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"Breastfeeding could be seen as a treatment"

A leading neonatal unit, which has seen a dramatic increase in breastfeeding rates, wants mums to see breastfeeding pre-term babies as “a treatment”.

Glan Clwyd Hospital’s specialist neonatal unit is helping 20% more infants start life with the health benefits of breast milk than the national average.

It has just completed Stage 1 of UNICEF’s Baby Friendly Initiative (BFI) – and has won funding for Stages 2 and 3.

In the first stage of the scheme, the number of the unit’s mums breastfeeding their babies has risen from 17% to 39%.

Furthermore, the number of babies receiving breast milk for the crucial first 14 days of life stands at 69.4% - more than 20% above the England and Wales average.

Advanced neonatal nurse practitioner Rhian Smith said the work by the team was helping mums view breastfeeding in a different way.

She said: “We’re not zealots about breastfeeding but it’s important mums know about the benefits of breast milk for their babies.

“For pre-term babies, it could be seen as a treatment. Some mums struggle to breastfeed and there is no pressure or shame in that - and they will be supported in whatever they choose by our staff and by other mums on the unit.”

Mum Ellie Owen and her son Harvey. She said doctors and nurses had been “amazing”

As well as passing on vital antibodies in those early feeds, breast milk can prevent diseases such as necrotising enterocolitis, a digestive condition which is potentially fatal for pre-term babies.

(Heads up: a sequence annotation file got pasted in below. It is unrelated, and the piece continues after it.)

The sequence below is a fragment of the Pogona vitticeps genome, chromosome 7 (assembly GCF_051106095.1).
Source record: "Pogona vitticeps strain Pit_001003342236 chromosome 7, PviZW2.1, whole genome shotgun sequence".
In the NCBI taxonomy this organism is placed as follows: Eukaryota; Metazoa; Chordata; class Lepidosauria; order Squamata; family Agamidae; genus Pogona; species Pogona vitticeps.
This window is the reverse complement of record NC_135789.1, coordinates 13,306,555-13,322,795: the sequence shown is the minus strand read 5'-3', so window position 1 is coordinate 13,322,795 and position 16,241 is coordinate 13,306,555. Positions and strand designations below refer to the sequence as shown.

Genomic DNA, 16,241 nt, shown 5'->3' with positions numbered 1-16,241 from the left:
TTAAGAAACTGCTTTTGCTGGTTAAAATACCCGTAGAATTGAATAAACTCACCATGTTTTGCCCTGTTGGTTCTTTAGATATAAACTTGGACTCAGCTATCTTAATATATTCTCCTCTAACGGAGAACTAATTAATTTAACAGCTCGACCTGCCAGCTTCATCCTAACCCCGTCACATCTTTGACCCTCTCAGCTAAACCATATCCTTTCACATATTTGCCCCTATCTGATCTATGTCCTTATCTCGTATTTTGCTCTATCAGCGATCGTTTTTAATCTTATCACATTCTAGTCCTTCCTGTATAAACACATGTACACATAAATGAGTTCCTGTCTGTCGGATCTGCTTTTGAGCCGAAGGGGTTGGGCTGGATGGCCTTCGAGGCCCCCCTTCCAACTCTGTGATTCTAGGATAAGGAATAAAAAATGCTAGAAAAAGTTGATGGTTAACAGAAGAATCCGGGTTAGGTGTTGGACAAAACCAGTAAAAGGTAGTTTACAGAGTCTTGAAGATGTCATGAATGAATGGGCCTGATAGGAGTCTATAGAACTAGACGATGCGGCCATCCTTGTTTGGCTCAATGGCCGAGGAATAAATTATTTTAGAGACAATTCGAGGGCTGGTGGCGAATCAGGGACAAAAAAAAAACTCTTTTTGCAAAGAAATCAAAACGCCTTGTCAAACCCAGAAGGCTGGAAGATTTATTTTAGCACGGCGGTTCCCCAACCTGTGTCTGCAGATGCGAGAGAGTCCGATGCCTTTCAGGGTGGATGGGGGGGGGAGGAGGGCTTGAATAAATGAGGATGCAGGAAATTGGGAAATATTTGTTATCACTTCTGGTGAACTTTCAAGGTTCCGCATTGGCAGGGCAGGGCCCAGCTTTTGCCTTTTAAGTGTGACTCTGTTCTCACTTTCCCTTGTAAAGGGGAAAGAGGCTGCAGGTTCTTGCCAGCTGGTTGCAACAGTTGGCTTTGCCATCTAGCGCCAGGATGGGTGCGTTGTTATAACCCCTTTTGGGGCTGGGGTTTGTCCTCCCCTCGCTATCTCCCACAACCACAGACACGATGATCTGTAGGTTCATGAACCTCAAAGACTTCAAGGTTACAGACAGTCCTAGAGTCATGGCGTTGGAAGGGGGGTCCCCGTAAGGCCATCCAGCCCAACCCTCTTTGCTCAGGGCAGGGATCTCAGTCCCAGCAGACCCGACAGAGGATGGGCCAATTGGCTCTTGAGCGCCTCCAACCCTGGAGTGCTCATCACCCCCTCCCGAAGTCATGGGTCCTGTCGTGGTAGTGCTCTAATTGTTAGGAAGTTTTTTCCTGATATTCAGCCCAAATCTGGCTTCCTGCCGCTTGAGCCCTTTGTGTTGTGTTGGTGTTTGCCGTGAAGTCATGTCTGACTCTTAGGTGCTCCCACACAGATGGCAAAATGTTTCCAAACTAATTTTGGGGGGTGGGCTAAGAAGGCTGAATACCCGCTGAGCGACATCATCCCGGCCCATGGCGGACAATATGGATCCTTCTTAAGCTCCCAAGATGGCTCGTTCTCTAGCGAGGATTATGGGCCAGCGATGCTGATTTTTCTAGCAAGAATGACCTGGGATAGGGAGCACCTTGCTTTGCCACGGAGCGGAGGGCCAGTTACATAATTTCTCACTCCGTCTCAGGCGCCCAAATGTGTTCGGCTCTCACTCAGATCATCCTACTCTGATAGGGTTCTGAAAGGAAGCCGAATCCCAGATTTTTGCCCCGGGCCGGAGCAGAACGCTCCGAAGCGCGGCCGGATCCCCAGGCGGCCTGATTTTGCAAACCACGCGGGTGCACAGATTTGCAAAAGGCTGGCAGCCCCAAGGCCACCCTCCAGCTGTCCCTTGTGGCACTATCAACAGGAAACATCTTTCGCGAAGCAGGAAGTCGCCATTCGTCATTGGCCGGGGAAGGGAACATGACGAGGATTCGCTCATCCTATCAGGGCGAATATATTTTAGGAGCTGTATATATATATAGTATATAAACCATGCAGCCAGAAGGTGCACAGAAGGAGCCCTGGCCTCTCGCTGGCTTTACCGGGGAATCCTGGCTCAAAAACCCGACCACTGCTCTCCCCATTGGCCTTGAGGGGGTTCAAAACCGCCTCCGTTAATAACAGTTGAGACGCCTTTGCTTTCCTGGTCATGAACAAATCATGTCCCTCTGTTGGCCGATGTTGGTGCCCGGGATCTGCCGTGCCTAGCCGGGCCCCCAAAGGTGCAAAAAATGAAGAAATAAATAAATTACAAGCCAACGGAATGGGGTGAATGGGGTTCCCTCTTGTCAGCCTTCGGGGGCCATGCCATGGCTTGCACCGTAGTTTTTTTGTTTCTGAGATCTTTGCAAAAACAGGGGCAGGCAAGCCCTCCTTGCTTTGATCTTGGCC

The BFI is not just about promoting breast milk, it’s about fostering loving close relationships with parents and establishing them as partners in care.

It is something very much at the forefront of treatment at the hospital’s neonatal unit, which looks after babies born from 26 weeks onwards.

Some may be on the unit for just a few hours but some can have longer stays for more complex issues associated with pre-term births.

One mum who has seen the Baby Friendly Initiative in action is secondary school teacher Ellie Owen, 36 and from Llandudno Junction.

She suffered from pre-eclampsia during her pregnancy and gave birth to son Harvey at 31 weeks on February 22 this year. He weighed 3lb 4ozs.

Children and young people of North Wales to help develop Children's Charter - Betsi Cadwaladr University Health Board (nhs.wales)

Five weeks after his arrival Harvey was on oxygen and being fed via a tube but his mum was expressing milk for him and eager to breastfeed.

Ellie said she’s received “sector leading” support from staff on the unit – but also from her fellow mums.

She said: “They’ve set up the expressing room so well not even the laziest person could fail to follow their instructions.

“But the atmosphere there is to encourage mums to support each other. We always feel comfortable here.”


That support started from Harvey’s birth, when she even carried feelings of guilt about his early arrival.

“It was a real shock to the system,” said Ellie. “You feel guilty because your body’s letting them down.

“The approach by staff here has been absolutely seamless, it’s sector leading. They met me before my caesarean section, understood my wishes, and they reassured my partner and I about Harvey’s progress."

Ellie said when Harvey arrived staff encouraged her to be involved in his care.

“The encouragement from the doctors and nurses is amazing,” she said. “The coordination between the team is seamless – they must be telepathic. They follow-up on everything you say and calm your worries.

“I understand how it has to be patient-led,” said Ellie. “I can’t say there’s anything I would improve – it’s just amazing.”

For more details about UNICEF’s Baby Friendly Initiative go to: The Unicef UK Baby Friendly Initiative